Today, all practices should use RVU ‘costing’ to track revenues and derive the resources (translated to cost) consumed by the practice for a particular procedure or service. It is useful for instance to derive the cost per RVU for the practice. This can be done by first dividing the total cost by total RVUs (Total expenses/ sum of total RVUs = cost/RVU)
Each practice should have Total RVUs as well as each of the three components (RVUw, RVUPE and RVUMP) for each CPT code on a spreadsheet. This allows the practice to calculate dollar value for each component of the RVU by dividing total expenses for each of the three RVU categories.
2. Physician productivity & compensation. As mentioned, experts contend that RVUs are mistakenly thought to measure productivity rather than consumption of resources. In any case, in 1999 only 11% of practices used RVUs as a tool for measuring productivity. The penetration is much higher today in practices utilizing some form of productivity compensation. Each physician’s productivity is measured by the Total RVUs recorded for each CPT code multiplied by the CF, which gives the practice reimbursement for each CPT code. In a lot of practices it is not uncommon to have part-time physicians. So, minutes per RVUw can also be calculated to arrive at evaluation of the part-time physician work. As an example, Family Practice, General Surgery, Internal Medicine and Obstetrics/Gynecology are generally around 20.97, 20.36, 21.20 and 22.04 minutes per RVUw. One has to be careful when compensation is based on RVUw because compensation rises with production and since the growth is not linear, the actual compensation per RVUw drops.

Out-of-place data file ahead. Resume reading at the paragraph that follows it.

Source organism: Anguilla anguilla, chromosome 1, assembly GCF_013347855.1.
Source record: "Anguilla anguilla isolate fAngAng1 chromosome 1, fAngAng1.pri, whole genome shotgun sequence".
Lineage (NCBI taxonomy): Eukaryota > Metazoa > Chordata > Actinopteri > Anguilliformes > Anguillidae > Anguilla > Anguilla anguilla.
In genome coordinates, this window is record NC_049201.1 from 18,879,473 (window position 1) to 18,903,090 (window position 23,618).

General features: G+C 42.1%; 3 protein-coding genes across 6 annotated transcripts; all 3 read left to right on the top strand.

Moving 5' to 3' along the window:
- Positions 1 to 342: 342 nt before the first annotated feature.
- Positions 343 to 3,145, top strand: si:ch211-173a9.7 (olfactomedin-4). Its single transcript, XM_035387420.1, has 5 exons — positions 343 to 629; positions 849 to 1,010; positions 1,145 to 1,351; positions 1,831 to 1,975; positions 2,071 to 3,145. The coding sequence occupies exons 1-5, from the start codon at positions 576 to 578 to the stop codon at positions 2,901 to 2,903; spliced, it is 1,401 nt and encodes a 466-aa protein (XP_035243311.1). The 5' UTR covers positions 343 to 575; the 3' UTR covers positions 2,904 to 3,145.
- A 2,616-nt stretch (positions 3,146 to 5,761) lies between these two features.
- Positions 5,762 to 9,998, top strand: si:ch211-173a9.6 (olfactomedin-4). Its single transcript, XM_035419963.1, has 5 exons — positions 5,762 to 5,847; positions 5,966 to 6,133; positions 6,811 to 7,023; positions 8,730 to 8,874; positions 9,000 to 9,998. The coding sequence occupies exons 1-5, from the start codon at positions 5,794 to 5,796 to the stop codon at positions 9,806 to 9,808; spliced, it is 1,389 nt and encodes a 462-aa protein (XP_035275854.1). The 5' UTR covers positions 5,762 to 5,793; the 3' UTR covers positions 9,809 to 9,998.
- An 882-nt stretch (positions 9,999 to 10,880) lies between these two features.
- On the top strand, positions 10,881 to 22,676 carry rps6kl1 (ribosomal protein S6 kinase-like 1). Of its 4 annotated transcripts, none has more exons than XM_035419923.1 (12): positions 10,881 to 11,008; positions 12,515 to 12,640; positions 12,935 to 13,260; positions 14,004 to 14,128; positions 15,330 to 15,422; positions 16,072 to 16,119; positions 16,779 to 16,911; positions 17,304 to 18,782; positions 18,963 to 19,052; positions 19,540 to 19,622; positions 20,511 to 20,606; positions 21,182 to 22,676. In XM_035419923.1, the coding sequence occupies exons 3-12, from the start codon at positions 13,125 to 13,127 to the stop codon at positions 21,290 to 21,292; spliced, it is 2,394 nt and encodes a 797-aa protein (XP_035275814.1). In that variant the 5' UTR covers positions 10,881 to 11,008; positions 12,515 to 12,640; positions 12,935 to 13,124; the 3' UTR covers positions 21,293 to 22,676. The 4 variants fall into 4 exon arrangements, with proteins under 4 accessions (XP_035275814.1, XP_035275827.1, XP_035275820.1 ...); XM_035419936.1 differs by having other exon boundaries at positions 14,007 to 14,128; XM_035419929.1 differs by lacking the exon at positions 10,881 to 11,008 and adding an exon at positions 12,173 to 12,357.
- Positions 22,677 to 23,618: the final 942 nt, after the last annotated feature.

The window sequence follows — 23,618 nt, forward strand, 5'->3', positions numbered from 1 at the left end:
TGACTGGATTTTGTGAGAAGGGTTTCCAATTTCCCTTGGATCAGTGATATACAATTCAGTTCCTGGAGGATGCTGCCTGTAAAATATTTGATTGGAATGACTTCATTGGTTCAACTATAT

Where “team oriented” compensation plans are used, RVUws can be utilized to balance individual production and team production to mitigate a payer mix issue.
3. Contract negotiations. RVUs and Cost per RVU are two of the most common measurements used during contract negotiations between physicians and hospitals/insurance companies, for instance. It is therefore crucial to know the cost per RVU in order to see if a particular procedure is a money loser or profitable. Example: Let us use CPT code 99213 for a Level 3 office visit (non-facility) as an example and expense per RVU as in the previous table. To arrive at a potential profit for a contract for 1,000 office visits for the same CPT code, the analysis is illustrated below. The practice then has to decide whether the contract offer is worth accepting.
However, during contract negotiations with an insurance company, the practice should not necessarily reject every contract based upon a CF that represents a losing proposition but evaluate the volume of procedures and the overall percentage of the practice revenue derived from the particular contract.
In summary, practice management systems should enter RVU of each code during the charge entry process. RVU data is valuable for cost accounting, productivity and compensation agreements within the practice as well as for external negotiations. Benchmarking is also easier with various groups such as the Medical Group Management Association (MGMA) or University Health Consortium, who track RVUs for specialty, type of practice and location. There are limitations to usage of RVUs for production/compensation, including the fact that physician experience, supervision of others, downtime (on call), coordination of care and complexity of service are not appropriately factored in.